Leverage explained in more detail.
One of the advantages of trading with CFD (contract for difference) is that you can quickly and easily invest in, e.g. stocks and stock indices with leverage (leverage in English). Of course, there is no need to use the leverage offered, but many professional traders choose to trade in CFDs to increase the leverage effect and, thus, their investment opportunities. The leverage effect means that you, as a trader, if you want, can increase the potential return from an investment. Therefore, you are not forced to invest all your capital and instead invest part of it in other assets, resulting in a more diversified investment portfolio.
The amount of leverage you will be able to trade with will depend on the underlying derivative for which you want to speculate. Leverage is expressed as a ratio, such as a ratio of 1: 2, 1: 5, etc. The standard leverage for CDF trading in shares is 1: 5, which means that USD 1,000 in invested capital gives you USD 5,000 to invest with. The leverage provided for trading in CFDs in the Index, on the other hand, is as much as 1:20, i.e. an investment capital of USD 20,000 is achieved if you have initial money of only USD 1,000.
Let us show this through an example with CFDs for where you can trade stocks with leverage. Let’s say you deposit 1000 USD. The leverage for shares is 1: 5, which means that you have the opportunity to trade CFDs in shares for five times invested capital, i.e. 5,000 USD (5 X 1000 USD). If the price rises by 20%, the holding has increased by 1,000 to 6,000. If you choose to buy Index instead, the same logic applies, but instead of 10 times the capital, you can, if you want, use a leverage of 20 times the invested capital. For simplicity, you deposit 1000 USD to your trading account with a CFD broker. You believe that the NASDAQ index will fall during the day, so you want to position yourself in a sell CFD for the Index in question. Since the Index’s leverage is 1:20, you can, if you wish, place yourself in CFDs: for NASDAQ for USD 20,000 (20 X 1000). The NASDAQ index is declining, and your CFDs have increased in value by 20% to USD 180,000.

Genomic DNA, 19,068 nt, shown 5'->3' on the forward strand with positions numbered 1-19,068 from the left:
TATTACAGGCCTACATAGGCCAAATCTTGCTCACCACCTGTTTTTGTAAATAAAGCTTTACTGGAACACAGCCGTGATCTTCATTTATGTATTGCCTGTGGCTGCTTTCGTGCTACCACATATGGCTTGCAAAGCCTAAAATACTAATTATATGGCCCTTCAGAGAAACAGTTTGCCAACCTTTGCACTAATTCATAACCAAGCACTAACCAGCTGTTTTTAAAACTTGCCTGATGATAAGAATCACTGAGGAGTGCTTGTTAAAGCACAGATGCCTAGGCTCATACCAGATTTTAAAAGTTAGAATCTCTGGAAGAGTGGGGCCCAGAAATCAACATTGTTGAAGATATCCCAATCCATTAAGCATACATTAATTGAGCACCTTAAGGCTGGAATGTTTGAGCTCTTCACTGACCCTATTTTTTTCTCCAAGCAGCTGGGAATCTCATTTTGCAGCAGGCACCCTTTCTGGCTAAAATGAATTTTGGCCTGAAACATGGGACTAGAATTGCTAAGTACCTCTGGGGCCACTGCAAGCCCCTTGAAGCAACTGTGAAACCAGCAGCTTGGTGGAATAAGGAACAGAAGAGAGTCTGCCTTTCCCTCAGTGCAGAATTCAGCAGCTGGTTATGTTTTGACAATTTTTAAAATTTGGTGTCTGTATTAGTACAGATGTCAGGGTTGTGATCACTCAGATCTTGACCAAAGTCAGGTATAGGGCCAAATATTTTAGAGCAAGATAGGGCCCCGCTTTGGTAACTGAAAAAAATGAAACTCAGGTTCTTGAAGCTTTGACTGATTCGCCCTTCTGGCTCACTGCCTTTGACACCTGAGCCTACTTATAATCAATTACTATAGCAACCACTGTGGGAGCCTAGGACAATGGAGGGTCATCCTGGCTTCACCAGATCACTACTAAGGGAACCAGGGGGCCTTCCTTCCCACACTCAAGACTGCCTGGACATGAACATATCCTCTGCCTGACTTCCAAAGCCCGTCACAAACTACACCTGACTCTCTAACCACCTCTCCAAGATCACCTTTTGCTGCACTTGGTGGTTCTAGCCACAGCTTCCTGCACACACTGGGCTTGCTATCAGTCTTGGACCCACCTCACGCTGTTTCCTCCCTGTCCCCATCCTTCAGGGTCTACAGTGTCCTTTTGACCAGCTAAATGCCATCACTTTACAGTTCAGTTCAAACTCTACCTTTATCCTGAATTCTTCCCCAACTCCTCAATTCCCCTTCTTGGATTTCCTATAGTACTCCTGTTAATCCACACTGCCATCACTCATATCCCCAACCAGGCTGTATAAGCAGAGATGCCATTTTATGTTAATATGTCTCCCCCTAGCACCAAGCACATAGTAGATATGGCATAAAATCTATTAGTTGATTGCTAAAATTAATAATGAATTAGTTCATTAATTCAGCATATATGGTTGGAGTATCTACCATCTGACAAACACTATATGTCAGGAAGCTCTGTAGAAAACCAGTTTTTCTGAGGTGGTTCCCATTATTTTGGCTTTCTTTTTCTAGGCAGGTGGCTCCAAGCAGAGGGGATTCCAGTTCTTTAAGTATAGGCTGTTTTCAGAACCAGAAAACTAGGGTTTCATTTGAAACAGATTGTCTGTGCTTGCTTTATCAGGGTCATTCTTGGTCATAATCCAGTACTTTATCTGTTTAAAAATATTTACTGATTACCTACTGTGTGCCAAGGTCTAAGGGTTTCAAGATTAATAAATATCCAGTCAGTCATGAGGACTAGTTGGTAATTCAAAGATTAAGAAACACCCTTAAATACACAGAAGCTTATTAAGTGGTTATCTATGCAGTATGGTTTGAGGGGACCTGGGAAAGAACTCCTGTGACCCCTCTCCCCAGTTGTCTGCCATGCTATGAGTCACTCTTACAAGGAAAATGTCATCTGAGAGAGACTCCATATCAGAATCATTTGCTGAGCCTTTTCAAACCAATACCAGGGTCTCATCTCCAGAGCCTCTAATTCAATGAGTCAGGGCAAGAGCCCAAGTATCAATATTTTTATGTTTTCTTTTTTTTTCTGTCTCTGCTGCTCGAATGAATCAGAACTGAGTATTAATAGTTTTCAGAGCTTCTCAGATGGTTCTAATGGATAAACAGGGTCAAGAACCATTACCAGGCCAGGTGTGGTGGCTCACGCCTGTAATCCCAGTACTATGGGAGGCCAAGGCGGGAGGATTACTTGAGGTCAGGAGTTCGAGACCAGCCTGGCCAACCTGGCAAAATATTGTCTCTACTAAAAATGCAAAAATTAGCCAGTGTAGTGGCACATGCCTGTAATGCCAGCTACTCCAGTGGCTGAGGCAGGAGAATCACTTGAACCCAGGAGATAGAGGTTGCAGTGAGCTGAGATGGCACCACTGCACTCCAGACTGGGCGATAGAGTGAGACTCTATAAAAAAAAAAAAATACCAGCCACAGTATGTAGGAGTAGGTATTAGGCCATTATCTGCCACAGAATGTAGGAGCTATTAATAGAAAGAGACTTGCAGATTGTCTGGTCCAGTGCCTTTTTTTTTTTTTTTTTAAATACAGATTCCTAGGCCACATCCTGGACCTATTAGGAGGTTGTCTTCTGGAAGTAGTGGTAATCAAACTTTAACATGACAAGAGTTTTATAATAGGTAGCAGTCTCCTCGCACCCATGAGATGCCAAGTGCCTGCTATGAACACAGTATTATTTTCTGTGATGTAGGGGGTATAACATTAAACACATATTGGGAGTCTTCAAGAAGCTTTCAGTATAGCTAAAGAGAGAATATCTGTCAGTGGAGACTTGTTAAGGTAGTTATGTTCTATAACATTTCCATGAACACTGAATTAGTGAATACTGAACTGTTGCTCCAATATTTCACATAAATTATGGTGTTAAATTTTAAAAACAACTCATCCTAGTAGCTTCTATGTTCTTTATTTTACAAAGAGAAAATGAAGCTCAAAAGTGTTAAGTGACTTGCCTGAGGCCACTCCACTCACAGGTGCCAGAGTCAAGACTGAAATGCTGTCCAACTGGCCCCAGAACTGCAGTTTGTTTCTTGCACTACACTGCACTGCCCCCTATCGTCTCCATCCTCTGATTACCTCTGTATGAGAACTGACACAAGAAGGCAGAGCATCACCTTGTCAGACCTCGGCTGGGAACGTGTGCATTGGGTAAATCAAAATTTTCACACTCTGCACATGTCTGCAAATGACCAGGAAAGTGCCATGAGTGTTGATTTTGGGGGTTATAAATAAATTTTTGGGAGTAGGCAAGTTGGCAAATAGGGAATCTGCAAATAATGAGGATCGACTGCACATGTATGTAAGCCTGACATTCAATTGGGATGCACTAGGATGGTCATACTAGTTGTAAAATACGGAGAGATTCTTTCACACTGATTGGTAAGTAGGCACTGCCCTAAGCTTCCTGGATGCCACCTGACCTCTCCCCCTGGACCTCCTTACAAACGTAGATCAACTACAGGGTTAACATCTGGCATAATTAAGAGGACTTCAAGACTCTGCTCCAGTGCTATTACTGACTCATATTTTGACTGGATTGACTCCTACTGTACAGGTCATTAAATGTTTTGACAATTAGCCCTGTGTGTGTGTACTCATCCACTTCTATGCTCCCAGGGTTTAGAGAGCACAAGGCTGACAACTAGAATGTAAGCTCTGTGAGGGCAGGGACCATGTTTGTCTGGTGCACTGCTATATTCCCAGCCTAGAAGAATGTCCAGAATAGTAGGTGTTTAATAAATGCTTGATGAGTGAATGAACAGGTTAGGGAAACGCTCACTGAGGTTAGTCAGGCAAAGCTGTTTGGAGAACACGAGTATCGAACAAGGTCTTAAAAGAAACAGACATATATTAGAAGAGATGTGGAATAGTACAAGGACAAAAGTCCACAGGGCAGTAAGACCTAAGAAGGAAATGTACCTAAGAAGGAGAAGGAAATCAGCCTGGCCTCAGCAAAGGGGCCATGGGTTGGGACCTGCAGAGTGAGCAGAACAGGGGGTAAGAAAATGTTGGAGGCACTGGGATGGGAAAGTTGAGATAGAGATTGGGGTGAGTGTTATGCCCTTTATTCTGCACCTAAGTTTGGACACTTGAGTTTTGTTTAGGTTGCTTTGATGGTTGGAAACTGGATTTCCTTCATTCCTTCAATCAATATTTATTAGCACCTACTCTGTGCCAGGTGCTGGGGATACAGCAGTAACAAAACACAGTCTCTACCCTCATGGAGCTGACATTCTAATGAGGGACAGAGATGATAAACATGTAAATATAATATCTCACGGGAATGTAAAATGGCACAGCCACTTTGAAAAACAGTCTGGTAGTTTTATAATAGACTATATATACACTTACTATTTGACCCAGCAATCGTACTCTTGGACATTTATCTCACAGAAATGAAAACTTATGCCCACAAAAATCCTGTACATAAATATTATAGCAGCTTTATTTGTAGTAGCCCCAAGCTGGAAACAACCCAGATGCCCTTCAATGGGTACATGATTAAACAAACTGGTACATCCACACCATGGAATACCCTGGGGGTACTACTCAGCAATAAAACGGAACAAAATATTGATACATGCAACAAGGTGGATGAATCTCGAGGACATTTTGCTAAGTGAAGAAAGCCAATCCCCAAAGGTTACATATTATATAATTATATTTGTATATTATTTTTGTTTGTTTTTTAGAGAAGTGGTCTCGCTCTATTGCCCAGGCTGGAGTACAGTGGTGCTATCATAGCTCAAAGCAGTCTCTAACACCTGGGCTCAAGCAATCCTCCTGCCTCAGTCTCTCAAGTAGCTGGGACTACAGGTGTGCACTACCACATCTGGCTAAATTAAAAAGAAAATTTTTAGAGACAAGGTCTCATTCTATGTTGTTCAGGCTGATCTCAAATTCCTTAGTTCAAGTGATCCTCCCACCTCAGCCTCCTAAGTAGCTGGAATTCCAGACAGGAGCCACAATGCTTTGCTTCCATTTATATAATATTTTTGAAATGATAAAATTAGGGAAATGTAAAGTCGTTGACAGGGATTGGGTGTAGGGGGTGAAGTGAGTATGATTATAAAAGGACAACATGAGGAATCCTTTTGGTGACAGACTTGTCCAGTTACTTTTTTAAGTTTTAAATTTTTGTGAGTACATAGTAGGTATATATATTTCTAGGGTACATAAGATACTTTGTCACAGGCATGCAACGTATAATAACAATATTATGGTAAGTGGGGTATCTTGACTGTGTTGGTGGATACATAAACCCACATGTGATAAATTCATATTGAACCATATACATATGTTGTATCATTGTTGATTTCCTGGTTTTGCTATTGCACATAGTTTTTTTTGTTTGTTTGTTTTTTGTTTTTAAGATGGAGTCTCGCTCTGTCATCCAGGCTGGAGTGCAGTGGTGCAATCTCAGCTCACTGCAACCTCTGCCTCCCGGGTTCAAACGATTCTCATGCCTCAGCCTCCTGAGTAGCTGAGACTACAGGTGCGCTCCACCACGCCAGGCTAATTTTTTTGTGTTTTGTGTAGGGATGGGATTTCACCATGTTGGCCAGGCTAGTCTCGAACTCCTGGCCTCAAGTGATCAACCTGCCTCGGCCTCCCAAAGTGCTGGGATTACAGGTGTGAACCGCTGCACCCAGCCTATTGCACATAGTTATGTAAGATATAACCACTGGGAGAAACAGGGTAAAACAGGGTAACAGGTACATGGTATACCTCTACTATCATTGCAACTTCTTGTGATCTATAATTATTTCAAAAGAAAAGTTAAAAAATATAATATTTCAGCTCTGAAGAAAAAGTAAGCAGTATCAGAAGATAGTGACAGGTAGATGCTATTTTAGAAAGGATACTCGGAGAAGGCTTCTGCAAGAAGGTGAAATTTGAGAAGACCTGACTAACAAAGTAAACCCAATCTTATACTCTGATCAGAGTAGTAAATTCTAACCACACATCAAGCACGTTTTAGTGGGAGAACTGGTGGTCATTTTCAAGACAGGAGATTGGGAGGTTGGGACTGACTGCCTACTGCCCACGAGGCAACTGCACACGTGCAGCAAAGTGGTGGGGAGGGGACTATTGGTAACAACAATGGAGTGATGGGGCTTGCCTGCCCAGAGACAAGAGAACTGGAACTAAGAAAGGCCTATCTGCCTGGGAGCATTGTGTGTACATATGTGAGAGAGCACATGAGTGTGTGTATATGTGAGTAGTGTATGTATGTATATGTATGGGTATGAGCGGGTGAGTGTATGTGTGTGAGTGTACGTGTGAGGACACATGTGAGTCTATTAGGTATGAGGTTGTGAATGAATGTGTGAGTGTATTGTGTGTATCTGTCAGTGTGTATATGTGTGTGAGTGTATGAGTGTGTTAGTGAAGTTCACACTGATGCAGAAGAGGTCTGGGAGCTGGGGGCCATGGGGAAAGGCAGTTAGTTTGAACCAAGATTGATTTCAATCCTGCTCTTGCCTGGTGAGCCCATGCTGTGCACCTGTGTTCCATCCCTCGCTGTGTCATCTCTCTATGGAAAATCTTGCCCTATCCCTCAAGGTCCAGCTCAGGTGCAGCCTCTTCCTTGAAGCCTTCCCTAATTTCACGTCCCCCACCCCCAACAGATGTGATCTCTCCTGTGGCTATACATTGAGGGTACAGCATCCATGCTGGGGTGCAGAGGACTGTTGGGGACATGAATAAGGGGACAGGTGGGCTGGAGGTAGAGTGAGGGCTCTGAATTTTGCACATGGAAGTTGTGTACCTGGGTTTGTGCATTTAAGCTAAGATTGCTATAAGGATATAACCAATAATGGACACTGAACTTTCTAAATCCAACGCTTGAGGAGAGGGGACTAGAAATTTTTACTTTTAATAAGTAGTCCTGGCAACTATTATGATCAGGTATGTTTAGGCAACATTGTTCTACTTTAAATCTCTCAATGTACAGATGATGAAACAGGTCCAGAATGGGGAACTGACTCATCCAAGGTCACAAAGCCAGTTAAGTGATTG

By utilizing the leverage effect, you can thus gain exposure to the same number of shares and indices without paying more than a fraction of the entire purchase price. Hence, you have more flexibility, as you do not have to unlock all your investment capital at once.
We hope that our article on trading stocks with leverage has given you the information you needed. The next natural step is to take a look at one of the CFD brokers we can recommend to take part in some of their training materials to read more about how you can trade cards in decline:
Avatrade.com – Winner of our broker test 2020 – Large range of the U.K. and American shares – Trade quickly with BankID and Swish – Click here to read more.
Markets.com – Large selection, the platform in the U.K. and AI trading algorithm – Click here to read more